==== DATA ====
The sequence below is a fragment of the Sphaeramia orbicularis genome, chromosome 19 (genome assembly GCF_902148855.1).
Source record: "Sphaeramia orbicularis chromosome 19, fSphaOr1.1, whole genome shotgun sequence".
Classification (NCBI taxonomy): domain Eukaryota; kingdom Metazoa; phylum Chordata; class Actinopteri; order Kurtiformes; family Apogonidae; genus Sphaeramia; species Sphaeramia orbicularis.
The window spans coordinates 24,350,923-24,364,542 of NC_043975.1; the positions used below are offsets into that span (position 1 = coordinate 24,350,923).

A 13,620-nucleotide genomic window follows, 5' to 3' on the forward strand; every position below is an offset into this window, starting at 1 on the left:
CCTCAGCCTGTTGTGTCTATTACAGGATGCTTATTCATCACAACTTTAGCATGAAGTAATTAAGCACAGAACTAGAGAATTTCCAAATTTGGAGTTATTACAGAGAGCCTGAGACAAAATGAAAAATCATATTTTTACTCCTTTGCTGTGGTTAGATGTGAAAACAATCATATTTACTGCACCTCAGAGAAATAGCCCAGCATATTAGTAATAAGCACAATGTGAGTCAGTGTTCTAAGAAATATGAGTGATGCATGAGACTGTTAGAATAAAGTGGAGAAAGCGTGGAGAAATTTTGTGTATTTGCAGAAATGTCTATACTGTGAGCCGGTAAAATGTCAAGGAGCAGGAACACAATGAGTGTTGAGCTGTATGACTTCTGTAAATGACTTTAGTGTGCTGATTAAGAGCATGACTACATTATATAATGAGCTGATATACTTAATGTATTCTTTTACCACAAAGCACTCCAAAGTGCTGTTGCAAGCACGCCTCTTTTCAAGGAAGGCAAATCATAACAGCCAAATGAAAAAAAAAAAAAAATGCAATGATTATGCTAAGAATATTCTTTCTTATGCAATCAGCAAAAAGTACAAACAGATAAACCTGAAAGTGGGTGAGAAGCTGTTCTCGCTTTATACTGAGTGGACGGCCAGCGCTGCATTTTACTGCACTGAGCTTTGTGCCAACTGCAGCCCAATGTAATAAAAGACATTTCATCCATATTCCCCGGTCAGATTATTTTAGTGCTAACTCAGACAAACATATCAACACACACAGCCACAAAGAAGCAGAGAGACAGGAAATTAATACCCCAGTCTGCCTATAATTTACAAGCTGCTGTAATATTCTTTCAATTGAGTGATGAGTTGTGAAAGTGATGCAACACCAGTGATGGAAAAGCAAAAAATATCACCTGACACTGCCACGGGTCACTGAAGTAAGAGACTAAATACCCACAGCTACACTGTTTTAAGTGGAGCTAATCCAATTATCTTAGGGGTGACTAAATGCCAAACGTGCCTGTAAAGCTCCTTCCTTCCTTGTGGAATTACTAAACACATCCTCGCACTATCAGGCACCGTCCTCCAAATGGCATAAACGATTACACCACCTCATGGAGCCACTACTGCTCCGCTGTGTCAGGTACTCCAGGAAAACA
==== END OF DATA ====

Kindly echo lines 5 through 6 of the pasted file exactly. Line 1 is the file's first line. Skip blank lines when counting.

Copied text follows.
A 13,620-nucleotide genomic window follows, 5' to 3' on the forward strand; every position below is an offset into this window, starting at 1 on the left:
CCTCAGCCTGTTGTGTCTATTACAGGATGCTTATTCATCACAACTTTAGCATGAAGTAATTAAGCACAGAACTAGAGAATTTCCAAATTTGGAGTTATTACAGAGAGCCTGAGACAAAATGAAAAATCATATTTTTACTCCTTTGCTGTGGTTAGATGTGAAAACAATCATATTTACTGCACCTCAGAGAAATAGCCCAGCATATTAGTAATAAGCACAATGTGAGTCAGTGTTCTAAGAAATATGAGTGATGCATGAGACTGTTAGAATAAAGTGGAGAAAGCGTGGAGAAATTTTGTGTATTTGCAGAAATGTCTATACTGTGAGCCGGTAAAATGTCAAGGAGCAGGAACACAATGAGTGTTGAGCTGTATGACTTCTGTAAATGACTTTAGTGTGCTGATTAAGAGCATGACTACATTATATAATGAGCTGATATACTTAATGTATTCTTTTACCACAAAGCACTCCAAAGTGCTGTTGCAAGCACGCCTCTTTTCAAGGAAGGCAAATCATAACAGCCAAATGAAAAAAAAAAAAAAATGCAATGATTATGCTAAGAATATTCTTTCTTATGCAATCAGCAAAAAGTACAAACAGATAAACCTGAAAGTGGGTGAGAAGCTGTTCTCGCTTTATACTGAGTGGACGGCCAGCGCTGCATTTTACTGCACTGAGCTTTGTGCCAACTGCAGCCCAATGTAATAAAAGACATTTCATCCATATTCCCCGGTCAGATTATTTTAGTGCTAACTCAGACAAACATATCAACACACACAGCCACAAAGAAGCAGAGAGACAGGAAATTAATACCCCAGTCTGCCTATAATTTACAAGCTGCTGTAATATTCTTTCAATTGAGTGATGAGTTGTGAAAGTGATGCAACACCAGTGATGGAAAAGCAAAAAATATCACCTGACACTGCCACGGGTCACTGAAGTAAGAGACTAAATACCCACAGCTACACTGTTTTAAGTGGAGCTAATCCAATTATCTTAGGGGTGACTAAATGCCAAACGTGCCTGTAAAGCTCCTTCCTTCCTTGTGGAATTACTAAACACATCCTCGCACTATCAGGCACCGTCCTCCAAATGGCATAAACGATTACACCACCTCATGGAGCCACTACTGCTCCGCTGTGTCAGGTACTCCAGGAAAACA